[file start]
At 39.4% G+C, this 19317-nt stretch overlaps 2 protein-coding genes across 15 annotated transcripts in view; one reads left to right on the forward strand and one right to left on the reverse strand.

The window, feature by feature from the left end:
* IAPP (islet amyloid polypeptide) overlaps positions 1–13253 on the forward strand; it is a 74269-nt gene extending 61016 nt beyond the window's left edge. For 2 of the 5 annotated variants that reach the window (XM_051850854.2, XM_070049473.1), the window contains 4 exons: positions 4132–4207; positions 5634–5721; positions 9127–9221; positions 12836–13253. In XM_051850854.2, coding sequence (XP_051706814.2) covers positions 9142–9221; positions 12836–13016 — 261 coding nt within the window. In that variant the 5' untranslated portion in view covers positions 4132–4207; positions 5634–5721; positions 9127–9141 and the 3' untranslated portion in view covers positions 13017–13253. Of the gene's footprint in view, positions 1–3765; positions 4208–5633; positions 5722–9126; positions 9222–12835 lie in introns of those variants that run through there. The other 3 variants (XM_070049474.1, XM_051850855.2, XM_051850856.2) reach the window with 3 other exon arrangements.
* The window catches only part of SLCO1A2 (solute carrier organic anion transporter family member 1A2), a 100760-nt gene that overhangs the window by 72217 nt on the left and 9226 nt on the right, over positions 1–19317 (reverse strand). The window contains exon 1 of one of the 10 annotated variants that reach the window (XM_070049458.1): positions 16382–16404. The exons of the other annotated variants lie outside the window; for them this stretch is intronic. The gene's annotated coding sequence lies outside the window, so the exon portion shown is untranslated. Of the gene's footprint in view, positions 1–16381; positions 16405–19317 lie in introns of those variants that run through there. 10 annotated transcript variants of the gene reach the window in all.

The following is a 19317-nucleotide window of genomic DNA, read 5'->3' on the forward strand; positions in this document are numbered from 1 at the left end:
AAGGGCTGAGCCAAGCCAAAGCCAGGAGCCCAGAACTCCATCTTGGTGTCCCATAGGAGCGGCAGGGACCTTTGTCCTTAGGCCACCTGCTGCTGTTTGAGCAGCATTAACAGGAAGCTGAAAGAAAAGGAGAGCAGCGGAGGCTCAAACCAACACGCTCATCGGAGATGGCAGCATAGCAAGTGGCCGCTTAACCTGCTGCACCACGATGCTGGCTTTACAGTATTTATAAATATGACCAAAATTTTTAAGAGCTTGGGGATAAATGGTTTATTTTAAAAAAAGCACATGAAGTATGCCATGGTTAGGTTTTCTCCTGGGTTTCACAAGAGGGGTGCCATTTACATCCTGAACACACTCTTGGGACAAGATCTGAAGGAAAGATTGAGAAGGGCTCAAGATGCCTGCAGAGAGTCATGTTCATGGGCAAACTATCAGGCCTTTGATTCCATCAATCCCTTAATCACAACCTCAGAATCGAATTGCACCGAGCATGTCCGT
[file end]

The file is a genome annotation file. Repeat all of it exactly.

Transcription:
At 39.4% G+C, this 19317-nt stretch overlaps 2 protein-coding genes across 15 annotated transcripts in view; one reads left to right on the forward strand and one right to left on the reverse strand.

The window, feature by feature from the left end:
* IAPP (islet amyloid polypeptide) overlaps positions 1–13253 on the forward strand; it is a 74269-nt gene extending 61016 nt beyond the window's left edge. For 2 of the 5 annotated variants that reach the window (XM_051850854.2, XM_070049473.1), the window contains 4 exons: positions 4132–4207; positions 5634–5721; positions 9127–9221; positions 12836–13253. In XM_051850854.2, coding sequence (XP_051706814.2) covers positions 9142–9221; positions 12836–13016 — 261 coding nt within the window. In that variant the 5' untranslated portion in view covers positions 4132–4207; positions 5634–5721; positions 9127–9141 and the 3' untranslated portion in view covers positions 13017–13253. Of the gene's footprint in view, positions 1–3765; positions 4208–5633; positions 5722–9126; positions 9222–12835 lie in introns of those variants that run through there. The other 3 variants (XM_070049474.1, XM_051850855.2, XM_051850856.2) reach the window with 3 other exon arrangements.
* The window catches only part of SLCO1A2 (solute carrier organic anion transporter family member 1A2), a 100760-nt gene that overhangs the window by 72217 nt on the left and 9226 nt on the right, over positions 1–19317 (reverse strand). The window contains exon 1 of one of the 10 annotated variants that reach the window (XM_070049458.1): positions 16382–16404. The exons of the other annotated variants lie outside the window; for them this stretch is intronic. The gene's annotated coding sequence lies outside the window, so the exon portion shown is untranslated. Of the gene's footprint in view, positions 1–16381; positions 16405–19317 lie in introns of those variants that run through there. 10 annotated transcript variants of the gene reach the window in all.

The following is a 19317-nucleotide window of genomic DNA, read 5'->3' on the forward strand; positions in this document are numbered from 1 at the left end:
AAGGGCTGAGCCAAGCCAAAGCCAGGAGCCCAGAACTCCATCTTGGTGTCCCATAGGAGCGGCAGGGACCTTTGTCCTTAGGCCACCTGCTGCTGTTTGAGCAGCATTAACAGGAAGCTGAAAGAAAAGGAGAGCAGCGGAGGCTCAAACCAACACGCTCATCGGAGATGGCAGCATAGCAAGTGGCCGCTTAACCTGCTGCACCACGATGCTGGCTTTACAGTATTTATAAATATGACCAAAATTTTTAAGAGCTTGGGGATAAATGGTTTATTTTAAAAAAAGCACATGAAGTATGCCATGGTTAGGTTTTCTCCTGGGTTTCACAAGAGGGGTGCCATTTACATCCTGAACACACTCTTGGGACAAGATCTGAAGGAAAGATTGAGAAGGGCTCAAGATGCCTGCAGAGAGTCATGTTCATGGGCAAACTATCAGGCCTTTGATTCCATCAATCCCTTAATCACAACCTCAGAATCGAATTGCACCGAGCATGTCCGT